American Rhapsody is one of two versions of a set of variations on an old slave song. The rhapsody is the shorter of the two and was combined with other, more familiar American themes. Delius was unsatisfied with this version and returned to the song later in the more successful Appalachia.

The Florida Suite was written in 1887 when Delius was 24. It was his first major orchestral composition, written while the composer was attending the Leipzig Conservatory of Music. To get it performed, Delius provided the musicians with a keg of beer. The movement “By the River” is the closest to a big Romantic melody the composer ever came.

Delius first heard the ex-slave song with which he’d base Appalachia on while he was living in Danville, Virginia, teaching violin. The work, which was scored for chorus, orchestra and baritone soloist, was completed in 1903.

We’ll hear these works by Delius on An English Pastorale, Sunday at 9 am.

Sign Up for Summer Listening!

SummerListening-logo13_1000x1000 (1)

Give your ears and brain what they deserve this summer – good music! Sign up for Summer Listening and listen on weekdays in July at 11am and 4pm.

Children’s Tales

potter mouse

On the next English Pastorale, we’ll hear music inspired by tales for children.

Ralph Vaughan Williams wrote only one work intended for the ballet stage. Old King Cole was written for the English Folk Dance Society’s Cambridge branch, which premiered the work on June 5, 1923, at Trinity College. It was written for orchestra with an optional wordless chorus.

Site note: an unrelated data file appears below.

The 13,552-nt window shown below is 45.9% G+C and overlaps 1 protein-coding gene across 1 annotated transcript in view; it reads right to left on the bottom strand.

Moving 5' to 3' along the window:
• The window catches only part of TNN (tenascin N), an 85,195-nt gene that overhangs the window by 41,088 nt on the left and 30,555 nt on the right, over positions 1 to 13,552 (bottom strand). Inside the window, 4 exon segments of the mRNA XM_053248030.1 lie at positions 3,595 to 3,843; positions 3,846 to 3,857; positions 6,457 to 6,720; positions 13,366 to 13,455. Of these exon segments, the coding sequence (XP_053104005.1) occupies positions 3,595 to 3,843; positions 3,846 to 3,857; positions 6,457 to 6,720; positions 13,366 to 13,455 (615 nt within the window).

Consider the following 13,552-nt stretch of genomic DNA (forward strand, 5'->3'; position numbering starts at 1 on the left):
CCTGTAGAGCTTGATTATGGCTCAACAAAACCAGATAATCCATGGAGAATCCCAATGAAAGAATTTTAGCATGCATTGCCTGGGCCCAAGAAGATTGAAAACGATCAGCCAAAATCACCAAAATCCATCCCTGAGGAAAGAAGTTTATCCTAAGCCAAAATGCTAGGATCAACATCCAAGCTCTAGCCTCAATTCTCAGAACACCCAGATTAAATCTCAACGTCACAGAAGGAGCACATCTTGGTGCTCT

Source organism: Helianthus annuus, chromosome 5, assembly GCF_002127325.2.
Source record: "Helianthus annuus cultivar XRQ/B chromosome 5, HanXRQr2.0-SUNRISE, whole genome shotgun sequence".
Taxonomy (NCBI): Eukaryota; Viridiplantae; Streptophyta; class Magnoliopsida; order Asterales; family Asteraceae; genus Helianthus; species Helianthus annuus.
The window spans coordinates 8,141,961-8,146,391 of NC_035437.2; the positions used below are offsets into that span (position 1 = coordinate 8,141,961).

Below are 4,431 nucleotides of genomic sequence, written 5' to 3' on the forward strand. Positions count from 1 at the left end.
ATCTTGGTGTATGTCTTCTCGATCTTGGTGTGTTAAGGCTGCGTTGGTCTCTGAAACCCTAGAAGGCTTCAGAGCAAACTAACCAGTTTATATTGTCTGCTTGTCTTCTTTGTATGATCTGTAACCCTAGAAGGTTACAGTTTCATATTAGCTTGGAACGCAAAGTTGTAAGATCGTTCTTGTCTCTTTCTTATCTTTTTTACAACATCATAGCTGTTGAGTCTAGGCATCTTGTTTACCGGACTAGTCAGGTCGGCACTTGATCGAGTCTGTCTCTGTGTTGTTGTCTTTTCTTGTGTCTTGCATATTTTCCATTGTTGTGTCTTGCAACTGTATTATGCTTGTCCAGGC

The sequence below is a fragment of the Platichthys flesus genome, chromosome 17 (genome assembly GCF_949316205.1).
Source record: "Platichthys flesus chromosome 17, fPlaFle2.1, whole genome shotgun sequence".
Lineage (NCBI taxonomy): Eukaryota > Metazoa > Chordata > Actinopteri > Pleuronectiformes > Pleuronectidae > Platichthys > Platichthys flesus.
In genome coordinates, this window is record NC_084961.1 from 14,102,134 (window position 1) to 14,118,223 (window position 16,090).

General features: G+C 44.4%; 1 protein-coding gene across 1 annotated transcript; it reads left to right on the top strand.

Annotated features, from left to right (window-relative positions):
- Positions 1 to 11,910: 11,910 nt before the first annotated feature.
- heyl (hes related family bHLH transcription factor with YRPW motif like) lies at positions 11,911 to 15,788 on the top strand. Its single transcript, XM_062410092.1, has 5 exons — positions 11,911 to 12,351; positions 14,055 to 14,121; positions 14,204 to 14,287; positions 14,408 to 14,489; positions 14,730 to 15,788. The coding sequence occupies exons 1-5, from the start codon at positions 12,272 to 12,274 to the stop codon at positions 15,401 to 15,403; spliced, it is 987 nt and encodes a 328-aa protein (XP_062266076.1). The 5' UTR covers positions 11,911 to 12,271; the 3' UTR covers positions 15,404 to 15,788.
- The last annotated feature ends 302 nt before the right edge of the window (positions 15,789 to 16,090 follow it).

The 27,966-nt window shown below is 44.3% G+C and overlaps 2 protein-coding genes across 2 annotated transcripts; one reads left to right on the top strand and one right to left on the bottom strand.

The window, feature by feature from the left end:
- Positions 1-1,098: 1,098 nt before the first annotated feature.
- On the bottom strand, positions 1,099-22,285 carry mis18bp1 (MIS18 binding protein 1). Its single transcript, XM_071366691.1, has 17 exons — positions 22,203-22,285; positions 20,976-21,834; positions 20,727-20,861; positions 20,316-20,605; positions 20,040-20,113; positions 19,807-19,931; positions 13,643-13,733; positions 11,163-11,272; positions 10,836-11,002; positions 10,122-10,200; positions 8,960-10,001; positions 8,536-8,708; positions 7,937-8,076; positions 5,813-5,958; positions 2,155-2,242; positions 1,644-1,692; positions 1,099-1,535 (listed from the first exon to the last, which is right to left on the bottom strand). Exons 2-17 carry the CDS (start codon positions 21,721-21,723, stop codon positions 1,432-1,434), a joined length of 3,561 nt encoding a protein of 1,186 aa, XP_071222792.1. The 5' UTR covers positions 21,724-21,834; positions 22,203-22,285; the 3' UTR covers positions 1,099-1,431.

John Lanchbery used Victorian themes as the basis for his score for Royal Ballet’s film Tales of Beatrix Potter. The film was devised as a story presented in entirely visual terms with no words. Five stories from Potter were chosen for the production.

Frederick Delius set his musical sights on the folk-tales from the Norwegians Peter Christen Asbjornsen and Jorgen Engebretsen Moe. The music doesn’t follow the stories as a symphonic poem would, but describes the feel and mood of the whole collection of stories through music.

Here’s an excerpt from Lanchbery’s Tales of Beatrix Potter.

Local artist feature – Rachel Grimes


While Lunchtime Classics takes its summer break, we’re looking back at some of the program’s featured artists.

Rachel Grimes is a pianist, composer, and arranger based in Kentucky. She has achieved a certain amount of fame in the ground-breaking chamber ensemble Rachel’s, with whom she toured and released six albums. Rachel’s solo releases include Book of Leaves, Marion County 1938, and Compound Leaves.

Grimes’s music defies a tidy description. Her music crosses many genres, from classical to jazz to ambient to Americana. BBC reviewer Spencer Grady said of her solo debut album that…

“Her most wondrous gift was always her ability to paint the most evocative pictures in purest ivory and her lightness of touch allows majestic statements such as the Corner Room and Long Before Us to ring out, echoing with sensuousness and sentiment before drawing the listener back in.”

Grimes is one of the artists included in the June 2014 issue of the Smithsonian Magazine, highlighting artistic interpretations of “The Star-Spangled Banner.”